In my last post, I talked about being in a hurry and rushing my kids and being convicted by that.
Along that same vein, I recall a time when I was rushing and almost missed an important, beautiful opportunity.
My older two kids have been going to a Bible Study Fellowship (BSF) program for school-aged children on Monday evenings with their grandfather. I love this because, not only are they getting more bible teaching and being encouraged in their faith by other adults and children, they also get to spend precious time commuting with their grandfather. He is investing in their lives in a positive way, and encouraging them spiritually, and I am thrilled by this. I know it will pay off.
Grandpa drives them to BSF. But it’s my job to help them with their BSF homework. We tend to do the lion’s share of the BSF homework on Tuesday mornings. We also have our piano teacher come at 9:30 on Tuesday morning. Yes, I know that’s early. But he teaches a lot of homeschool students and that was a good time for both him and us. (Ah, the flexibility of homeschooling!)
Maybe I’m just a glutton for punishment, but I usually like to get BSF done before our piano guy comes. It’s usually a very attainable goal, but sometimes I do feel like it ends up being a little rushed at the end.
One morning we were talking about the Passover and the Israelites preparing to leave Egypt. Being mindful of the time and the schedule, I kept clipping along.
Here’s the problem. When we rush to do the immediate thing, with the next thing in mind, we are not fully living in the present and we may miss good learning opportunities. That’s not to say the schedule doesn’t matter. But the schedule is simply a conduit to living well, it’s not the main point of life. (I am mostly preaching to myself, here!)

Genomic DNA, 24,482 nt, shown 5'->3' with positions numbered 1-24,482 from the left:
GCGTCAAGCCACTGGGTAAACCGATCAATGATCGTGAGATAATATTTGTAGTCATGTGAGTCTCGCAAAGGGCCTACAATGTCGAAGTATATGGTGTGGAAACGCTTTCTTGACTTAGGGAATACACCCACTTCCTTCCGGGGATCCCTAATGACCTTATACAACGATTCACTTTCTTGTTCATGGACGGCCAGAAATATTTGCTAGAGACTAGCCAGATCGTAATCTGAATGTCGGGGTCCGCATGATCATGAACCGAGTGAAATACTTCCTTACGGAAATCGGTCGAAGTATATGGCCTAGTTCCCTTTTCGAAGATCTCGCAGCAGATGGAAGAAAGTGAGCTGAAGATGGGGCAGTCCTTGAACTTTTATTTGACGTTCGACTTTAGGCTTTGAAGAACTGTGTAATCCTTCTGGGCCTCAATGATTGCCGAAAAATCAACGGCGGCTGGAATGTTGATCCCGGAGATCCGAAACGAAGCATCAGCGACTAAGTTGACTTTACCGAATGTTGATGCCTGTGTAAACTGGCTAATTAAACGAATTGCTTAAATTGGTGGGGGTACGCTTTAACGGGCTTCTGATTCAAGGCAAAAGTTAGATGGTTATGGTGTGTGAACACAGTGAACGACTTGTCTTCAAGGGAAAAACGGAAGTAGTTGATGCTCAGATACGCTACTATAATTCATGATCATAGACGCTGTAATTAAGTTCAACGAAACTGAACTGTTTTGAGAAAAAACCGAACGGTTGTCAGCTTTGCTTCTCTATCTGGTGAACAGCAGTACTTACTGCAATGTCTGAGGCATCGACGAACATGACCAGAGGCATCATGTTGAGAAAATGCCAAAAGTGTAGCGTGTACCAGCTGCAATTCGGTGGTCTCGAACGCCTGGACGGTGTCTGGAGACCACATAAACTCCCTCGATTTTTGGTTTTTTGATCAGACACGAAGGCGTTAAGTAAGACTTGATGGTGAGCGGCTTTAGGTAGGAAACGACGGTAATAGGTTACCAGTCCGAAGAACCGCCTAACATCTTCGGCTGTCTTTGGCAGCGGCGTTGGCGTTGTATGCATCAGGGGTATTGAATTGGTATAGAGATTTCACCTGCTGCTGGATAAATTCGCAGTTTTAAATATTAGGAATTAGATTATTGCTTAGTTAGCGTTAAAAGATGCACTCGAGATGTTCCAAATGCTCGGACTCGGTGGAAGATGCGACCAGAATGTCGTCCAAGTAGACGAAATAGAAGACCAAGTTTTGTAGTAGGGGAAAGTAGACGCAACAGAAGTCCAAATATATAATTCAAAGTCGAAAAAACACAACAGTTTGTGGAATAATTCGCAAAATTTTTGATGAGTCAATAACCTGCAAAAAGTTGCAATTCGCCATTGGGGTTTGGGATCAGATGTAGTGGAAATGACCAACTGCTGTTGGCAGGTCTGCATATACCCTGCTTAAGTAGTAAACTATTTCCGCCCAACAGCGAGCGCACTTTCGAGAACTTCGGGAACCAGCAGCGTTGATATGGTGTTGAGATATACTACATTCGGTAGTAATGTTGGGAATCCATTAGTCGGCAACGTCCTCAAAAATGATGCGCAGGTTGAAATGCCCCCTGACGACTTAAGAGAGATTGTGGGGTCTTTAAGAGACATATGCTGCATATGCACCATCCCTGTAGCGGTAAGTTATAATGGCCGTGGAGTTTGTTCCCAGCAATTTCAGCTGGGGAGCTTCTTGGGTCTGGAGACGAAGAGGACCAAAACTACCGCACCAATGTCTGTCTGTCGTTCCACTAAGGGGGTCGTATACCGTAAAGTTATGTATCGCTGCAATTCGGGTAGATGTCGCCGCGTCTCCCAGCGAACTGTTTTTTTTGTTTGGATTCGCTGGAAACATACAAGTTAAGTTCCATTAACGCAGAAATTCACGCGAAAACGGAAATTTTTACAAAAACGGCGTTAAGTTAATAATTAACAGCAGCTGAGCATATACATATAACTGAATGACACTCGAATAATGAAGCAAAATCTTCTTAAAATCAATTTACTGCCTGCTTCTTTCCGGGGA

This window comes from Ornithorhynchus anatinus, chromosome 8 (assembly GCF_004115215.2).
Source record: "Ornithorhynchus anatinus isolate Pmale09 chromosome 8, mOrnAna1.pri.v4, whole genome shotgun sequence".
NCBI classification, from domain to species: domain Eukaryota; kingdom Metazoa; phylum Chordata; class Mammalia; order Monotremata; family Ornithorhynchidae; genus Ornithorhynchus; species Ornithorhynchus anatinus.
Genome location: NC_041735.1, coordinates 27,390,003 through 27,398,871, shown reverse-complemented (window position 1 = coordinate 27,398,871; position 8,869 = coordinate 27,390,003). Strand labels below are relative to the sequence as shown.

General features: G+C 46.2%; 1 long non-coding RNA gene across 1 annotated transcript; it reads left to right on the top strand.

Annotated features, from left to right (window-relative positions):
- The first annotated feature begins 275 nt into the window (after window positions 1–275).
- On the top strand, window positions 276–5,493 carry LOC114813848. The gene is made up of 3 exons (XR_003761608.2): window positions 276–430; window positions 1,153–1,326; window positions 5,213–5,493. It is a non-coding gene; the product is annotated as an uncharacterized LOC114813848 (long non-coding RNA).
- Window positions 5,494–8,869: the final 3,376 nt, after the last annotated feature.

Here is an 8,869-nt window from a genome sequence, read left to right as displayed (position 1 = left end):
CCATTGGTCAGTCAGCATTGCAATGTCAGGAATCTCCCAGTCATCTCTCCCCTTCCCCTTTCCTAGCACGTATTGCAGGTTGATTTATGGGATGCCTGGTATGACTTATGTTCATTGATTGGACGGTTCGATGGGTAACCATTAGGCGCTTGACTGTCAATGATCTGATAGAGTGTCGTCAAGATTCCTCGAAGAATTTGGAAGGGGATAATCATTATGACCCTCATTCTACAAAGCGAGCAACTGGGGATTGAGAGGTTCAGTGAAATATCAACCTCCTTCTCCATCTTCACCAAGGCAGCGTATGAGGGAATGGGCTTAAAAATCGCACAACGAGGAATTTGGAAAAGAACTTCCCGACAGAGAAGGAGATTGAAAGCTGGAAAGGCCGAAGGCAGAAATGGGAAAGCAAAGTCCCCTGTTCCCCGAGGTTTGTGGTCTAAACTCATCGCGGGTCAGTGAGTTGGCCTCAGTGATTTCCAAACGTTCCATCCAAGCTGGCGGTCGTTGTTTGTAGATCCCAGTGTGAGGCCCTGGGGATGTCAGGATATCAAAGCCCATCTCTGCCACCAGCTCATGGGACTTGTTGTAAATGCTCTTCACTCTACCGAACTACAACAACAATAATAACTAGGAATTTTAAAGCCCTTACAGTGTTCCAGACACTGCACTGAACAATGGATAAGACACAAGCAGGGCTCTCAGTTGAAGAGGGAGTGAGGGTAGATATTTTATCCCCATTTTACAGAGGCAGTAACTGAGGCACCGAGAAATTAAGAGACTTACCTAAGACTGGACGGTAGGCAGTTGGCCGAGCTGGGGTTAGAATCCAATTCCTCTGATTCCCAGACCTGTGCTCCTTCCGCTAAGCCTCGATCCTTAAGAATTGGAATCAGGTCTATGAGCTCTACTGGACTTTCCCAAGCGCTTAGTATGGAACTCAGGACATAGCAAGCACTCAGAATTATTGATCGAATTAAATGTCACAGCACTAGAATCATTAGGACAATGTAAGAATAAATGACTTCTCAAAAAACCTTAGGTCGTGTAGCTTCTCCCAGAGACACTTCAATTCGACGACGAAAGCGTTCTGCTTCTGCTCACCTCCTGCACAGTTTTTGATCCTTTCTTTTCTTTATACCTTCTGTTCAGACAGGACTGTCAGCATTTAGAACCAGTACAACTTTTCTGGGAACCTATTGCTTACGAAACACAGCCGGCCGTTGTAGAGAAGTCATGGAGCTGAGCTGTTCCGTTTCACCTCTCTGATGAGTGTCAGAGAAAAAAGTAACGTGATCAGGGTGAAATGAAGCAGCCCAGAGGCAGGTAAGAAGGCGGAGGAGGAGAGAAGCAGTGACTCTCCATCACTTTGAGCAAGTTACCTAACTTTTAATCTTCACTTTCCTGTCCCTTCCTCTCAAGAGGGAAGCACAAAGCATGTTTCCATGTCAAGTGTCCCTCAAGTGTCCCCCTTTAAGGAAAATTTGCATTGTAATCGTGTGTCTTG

In the middle of my clipping along, my bright-eyed, seven-year-old daughter asked a question that related to the Passover. It was such perfect segue to discussing how Christ is our Passover Lamb. There is such rich symbolism and meaning in that story. And it could have been a missed opportunity.
Could there be anything more important than taking time to talk to my child about the eternal things related to her salvation and her soul?
It’s not about getting through the material. It’s about getting through to the heart.
I felt some guilt wash over me because of my tendency to push through the task at hand. How foolish would it be if I checked off my to-do list for the day but lost my daughter’s soul?
So, I stopped myself. I made a conscious decision that we would not finish the BSF homework before our piano teacher arrived.
What’s more important: checking off “get BSF homework done” or having a meaningful conversation with my daughter about Christ being her personal savior and providing atonement for her sins?
Relationships are more important than tasks. My daughter’s relationship with God is most important of all. All the details, and the daily busyness, can keep us from the big picture, and the most important things, sometimes.
I thank God for the opportunity to discuss atonement with my daughter. And I thank God that he atones even dense people, like me.
Photo Credit: First photo taken by Niklas Rhöse, graphic design by Charity Klicka; second photo via Microsoft Images, edited by Charity Klicka.